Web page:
Public lecture by Xiao Qiang, adjunct professor of East Asian Studies at UC-Berkeley
title is forthcoming
Professor Xiao's research interests include Participatory media, China and human rights; researching about state censorship and control of the Internet, the impact of information and communication technologies on China's media, politics and international relations; and running the China Digital Times news portal to explore how emerging information and communication technologies can advance the world's understanding of China.
Thursday, March 10, 5:30pm, British Studies
Free Chinese Music concert with CU's Pendulum New Music.
Friday, March 11, 4:00pm, British Studies
Public lecture by Martin Powers the Sally Michelson Davidson Professor of Chinese Arts and Cultures at University of Michigan
title is forthcoming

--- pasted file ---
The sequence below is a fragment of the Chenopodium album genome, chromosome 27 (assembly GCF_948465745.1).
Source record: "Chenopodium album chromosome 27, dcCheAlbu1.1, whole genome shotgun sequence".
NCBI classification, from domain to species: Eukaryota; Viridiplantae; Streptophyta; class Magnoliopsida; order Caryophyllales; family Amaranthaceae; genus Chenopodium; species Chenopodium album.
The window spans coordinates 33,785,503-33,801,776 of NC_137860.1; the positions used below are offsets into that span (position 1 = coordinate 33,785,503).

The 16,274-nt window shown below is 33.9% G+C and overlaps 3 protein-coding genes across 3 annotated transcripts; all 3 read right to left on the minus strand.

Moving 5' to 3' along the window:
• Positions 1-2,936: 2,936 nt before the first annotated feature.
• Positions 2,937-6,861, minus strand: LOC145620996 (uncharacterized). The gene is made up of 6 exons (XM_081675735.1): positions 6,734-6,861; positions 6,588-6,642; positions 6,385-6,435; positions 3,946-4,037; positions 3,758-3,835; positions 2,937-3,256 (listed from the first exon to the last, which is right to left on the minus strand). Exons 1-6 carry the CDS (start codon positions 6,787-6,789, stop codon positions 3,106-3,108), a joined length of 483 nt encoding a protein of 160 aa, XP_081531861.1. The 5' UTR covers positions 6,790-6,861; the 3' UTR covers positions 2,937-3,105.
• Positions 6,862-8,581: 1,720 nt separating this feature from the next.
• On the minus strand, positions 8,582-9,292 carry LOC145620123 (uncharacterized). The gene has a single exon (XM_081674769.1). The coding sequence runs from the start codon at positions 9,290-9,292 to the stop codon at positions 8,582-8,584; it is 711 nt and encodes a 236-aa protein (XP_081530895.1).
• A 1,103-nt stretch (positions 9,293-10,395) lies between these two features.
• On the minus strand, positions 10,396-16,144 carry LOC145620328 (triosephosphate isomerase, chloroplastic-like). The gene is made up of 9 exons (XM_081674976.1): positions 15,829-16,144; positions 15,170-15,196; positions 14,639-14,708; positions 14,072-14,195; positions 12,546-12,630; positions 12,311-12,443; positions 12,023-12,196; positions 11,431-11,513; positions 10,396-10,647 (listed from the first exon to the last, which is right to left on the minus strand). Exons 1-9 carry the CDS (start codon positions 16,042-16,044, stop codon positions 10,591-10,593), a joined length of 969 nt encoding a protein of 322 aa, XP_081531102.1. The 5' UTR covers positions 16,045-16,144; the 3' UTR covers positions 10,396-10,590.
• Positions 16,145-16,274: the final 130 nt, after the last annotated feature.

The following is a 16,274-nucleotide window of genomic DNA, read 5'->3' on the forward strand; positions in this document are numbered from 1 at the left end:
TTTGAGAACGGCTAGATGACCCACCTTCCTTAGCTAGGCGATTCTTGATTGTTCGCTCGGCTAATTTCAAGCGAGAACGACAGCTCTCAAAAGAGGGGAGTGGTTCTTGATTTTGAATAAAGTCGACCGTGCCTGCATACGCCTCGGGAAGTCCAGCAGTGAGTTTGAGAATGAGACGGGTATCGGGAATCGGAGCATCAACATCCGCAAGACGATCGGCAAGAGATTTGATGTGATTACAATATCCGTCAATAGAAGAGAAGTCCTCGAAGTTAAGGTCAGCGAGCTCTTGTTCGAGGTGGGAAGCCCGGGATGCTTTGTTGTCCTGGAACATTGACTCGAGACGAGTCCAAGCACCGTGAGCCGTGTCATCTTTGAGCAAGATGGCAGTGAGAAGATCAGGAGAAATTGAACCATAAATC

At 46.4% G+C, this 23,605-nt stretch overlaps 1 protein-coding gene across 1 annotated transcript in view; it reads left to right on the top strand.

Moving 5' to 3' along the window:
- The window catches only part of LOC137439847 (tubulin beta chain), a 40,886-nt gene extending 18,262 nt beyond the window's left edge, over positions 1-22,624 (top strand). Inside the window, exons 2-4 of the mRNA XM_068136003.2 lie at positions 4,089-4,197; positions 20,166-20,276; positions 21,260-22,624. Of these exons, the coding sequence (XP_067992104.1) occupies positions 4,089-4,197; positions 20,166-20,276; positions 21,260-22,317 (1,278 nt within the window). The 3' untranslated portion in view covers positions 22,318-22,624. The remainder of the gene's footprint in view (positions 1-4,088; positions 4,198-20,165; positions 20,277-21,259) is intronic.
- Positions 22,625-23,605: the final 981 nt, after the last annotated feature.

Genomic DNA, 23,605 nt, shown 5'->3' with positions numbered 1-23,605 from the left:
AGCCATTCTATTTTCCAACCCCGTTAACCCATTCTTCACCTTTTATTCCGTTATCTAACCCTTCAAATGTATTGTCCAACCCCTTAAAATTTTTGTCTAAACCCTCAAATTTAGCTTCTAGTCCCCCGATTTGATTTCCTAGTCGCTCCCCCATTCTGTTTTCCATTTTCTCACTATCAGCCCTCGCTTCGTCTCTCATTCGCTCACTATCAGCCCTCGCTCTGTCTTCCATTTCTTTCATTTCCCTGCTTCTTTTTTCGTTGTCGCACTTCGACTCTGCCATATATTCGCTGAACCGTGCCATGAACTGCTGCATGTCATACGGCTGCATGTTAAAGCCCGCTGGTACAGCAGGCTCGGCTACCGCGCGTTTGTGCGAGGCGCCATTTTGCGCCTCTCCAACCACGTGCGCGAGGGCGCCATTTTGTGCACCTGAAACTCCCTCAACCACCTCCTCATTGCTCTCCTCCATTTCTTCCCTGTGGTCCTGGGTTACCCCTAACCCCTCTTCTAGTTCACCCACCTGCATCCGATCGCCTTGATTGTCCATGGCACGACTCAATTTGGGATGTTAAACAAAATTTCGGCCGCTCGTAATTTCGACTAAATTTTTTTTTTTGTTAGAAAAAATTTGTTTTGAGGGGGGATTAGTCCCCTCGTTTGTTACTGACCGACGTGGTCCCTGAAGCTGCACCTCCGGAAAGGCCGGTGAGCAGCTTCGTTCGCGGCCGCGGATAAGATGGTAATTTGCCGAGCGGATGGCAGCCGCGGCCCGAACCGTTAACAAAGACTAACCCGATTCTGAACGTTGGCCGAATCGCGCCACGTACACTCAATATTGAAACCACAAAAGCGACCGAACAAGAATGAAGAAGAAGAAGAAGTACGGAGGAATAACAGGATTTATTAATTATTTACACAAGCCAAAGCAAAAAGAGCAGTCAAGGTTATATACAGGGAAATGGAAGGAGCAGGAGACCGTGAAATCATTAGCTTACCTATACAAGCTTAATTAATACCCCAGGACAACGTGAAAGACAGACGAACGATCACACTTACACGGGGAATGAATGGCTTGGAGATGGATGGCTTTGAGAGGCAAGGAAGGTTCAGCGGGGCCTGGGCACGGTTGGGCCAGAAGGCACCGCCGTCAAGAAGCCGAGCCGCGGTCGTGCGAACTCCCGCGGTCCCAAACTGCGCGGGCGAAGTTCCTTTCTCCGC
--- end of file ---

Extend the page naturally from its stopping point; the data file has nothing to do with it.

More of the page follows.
Professor Powers' research focuses on the role of the arts in the history of human relations in China, with an emphasis on issues of political expression, personhood, and social justice. Most recently he has turned to questions of cultural exchange between China and Europe in the early modern era. His current manuscript, Pattern and Person: ornament and social thought in classical China, will be published by the Harvard University Press East Asian Series.
This lecture is the 5th Annual Christy Lecture, sponsored by CHA with endowed funds from Gary and Helen Christy.